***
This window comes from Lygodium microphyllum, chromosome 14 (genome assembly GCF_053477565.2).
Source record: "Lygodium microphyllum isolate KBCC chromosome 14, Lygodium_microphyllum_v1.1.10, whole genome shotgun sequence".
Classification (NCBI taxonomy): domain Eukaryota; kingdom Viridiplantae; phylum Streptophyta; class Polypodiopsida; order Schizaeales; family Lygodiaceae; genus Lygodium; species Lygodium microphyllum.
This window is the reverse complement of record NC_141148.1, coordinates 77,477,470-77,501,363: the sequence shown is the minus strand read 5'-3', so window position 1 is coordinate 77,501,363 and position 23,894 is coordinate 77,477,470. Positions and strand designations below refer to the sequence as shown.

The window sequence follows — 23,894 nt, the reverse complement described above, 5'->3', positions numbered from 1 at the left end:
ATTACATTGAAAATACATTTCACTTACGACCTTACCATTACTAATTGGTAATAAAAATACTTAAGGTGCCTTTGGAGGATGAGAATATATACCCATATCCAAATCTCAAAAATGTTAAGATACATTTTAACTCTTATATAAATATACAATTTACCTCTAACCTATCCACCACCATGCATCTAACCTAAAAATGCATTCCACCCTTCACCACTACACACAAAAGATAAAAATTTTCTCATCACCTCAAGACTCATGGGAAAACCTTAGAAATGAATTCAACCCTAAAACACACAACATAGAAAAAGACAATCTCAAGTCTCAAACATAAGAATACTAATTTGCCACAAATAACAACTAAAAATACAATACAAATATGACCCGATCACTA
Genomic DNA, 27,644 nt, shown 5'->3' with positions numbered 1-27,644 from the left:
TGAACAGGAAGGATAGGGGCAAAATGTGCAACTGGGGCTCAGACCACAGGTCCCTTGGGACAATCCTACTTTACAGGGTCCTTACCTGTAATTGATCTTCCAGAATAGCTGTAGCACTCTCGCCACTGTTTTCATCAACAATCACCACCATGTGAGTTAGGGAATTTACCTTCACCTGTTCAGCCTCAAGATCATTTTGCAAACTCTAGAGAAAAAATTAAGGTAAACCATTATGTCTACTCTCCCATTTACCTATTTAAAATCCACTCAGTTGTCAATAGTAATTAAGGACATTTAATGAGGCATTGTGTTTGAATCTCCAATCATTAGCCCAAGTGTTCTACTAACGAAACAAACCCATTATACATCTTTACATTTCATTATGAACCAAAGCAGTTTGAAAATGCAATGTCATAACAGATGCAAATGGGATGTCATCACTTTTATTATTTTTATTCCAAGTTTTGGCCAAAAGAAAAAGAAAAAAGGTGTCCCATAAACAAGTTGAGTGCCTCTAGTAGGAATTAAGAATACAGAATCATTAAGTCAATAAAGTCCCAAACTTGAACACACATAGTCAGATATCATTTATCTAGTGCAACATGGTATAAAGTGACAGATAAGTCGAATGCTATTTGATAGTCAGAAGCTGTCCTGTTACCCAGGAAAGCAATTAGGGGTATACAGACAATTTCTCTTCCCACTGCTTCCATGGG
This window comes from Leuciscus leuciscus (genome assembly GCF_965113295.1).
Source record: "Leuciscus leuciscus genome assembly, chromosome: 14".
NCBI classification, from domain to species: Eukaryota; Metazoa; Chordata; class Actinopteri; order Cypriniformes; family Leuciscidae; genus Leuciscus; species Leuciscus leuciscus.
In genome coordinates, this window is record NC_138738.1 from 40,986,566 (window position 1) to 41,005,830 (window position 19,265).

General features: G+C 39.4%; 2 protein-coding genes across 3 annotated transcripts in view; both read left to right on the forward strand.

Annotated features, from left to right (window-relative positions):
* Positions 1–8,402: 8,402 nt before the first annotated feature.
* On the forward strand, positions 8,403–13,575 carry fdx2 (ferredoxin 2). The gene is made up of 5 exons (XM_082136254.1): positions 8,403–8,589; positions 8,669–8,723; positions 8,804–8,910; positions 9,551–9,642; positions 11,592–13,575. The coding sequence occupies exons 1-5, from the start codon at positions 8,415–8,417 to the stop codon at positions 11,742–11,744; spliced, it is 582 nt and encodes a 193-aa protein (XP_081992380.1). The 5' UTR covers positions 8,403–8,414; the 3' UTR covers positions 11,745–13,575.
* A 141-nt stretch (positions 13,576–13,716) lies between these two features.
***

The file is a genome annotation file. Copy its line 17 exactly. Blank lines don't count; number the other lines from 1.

* A 141-nt stretch (positions 13,576–13,716) lies between these two features.